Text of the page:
New drug blocks brain cancer advance, making chemo kill easier
Invasive brain tumors are often unstoppable, and even chemotherapy drugs can't always halt their advance. That could change with a new compound called imipramine blue.
Emory University and Georgia Institute of Technology professors found that the drug helped beat back the aggressive tumors in rats (similar to human glioblastomas), slowing the tumors down enough that the doxorubicin chemotherapy treatment could do a better job. After all, a stationary target is easier to hit than a moving one, right? They considered the results successful enough that they'll plan animal studies testing the compound on metastatic tumors, prostate and breast cancers and also additional trials using the drug to hopefully quash invasive brain tumors. Details of their initial work are published in the journal Science Translational Medicine.
"Imipramine blue is … simply stopping the movement of the cancer cells and containing the cancer so that the chemotherapy can do a better job," Ravi Bellamkonda, Ph.D., a lead author and biomedical engineering professor at both schools, said in a statement. He also noted that the "results reveal a new strategy for treating brain cancer that could improve clinical outcomes."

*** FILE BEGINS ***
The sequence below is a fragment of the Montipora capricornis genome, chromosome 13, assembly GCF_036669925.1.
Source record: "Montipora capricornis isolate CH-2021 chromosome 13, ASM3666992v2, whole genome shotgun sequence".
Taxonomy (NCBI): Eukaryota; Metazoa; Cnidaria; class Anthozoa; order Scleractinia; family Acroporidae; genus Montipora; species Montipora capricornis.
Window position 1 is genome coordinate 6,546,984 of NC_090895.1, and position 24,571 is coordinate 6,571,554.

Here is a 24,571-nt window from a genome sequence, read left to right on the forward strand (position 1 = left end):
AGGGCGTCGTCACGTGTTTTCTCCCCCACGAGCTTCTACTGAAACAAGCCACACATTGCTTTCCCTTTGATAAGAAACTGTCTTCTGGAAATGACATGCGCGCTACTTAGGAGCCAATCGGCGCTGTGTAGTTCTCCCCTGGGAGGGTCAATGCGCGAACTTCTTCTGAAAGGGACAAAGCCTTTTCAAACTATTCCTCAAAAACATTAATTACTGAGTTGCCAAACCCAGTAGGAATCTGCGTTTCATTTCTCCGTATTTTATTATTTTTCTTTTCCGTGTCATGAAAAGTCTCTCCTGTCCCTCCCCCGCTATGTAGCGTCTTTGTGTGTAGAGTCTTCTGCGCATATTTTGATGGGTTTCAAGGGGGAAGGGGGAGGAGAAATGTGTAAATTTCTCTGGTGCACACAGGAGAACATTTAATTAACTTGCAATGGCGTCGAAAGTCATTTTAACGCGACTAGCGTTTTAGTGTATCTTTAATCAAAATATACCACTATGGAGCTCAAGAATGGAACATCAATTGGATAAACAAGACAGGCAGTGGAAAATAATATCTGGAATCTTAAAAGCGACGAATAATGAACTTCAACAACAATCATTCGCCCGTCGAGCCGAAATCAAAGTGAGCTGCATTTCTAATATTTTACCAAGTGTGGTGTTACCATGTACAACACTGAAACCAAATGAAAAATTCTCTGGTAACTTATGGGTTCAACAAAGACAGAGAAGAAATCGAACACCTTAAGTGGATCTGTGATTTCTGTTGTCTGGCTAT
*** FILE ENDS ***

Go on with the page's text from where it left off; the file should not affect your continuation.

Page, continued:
How interesting to create a drug that appears to stop aggressive brain cancer from advancing, slowing those cells down long enough so doctors can inject chemo for the kill. Human trials are years away, however. And as always, drugs can work well in rats but fail in people. But a potentially new drug that can keep brain cancer from advancing and in doing so, boost how well chemotherapy can perform--especially for such a difficult disease--is worth waiting for.
Emory University School of Medicine's Jack Arbiser actually designed the drug, which is technically an organic triphenylmethane dye. They delivered the treatment to the rats inside of a liposome, which allowed it to reach the brain, traveling intact until hitting tumor-influenced leaky blood vessel walls and rupturing. Researchers found that all rats receiving the treatment plus a subsequent liposome filled with doxorubicin survived for 200 days--more than 6 months--without an observable tumor mass. Just 33% of rats receiving only chemo lived 200 days with a 44-day median survival time. Rats treated with just a liposome filled with saline or the imipramine blue, but not chemo, lived no longer than 19 days.
Arbiser, in the research announcement, also explains how he came up with the drug. He chose to formulate it as a triphenylmethane dye because another variation known as gentian violet has been shown to have anti-cancer qualities. And the imipramine, he said, is a long-used depression drug that has been shown to reach the brain.
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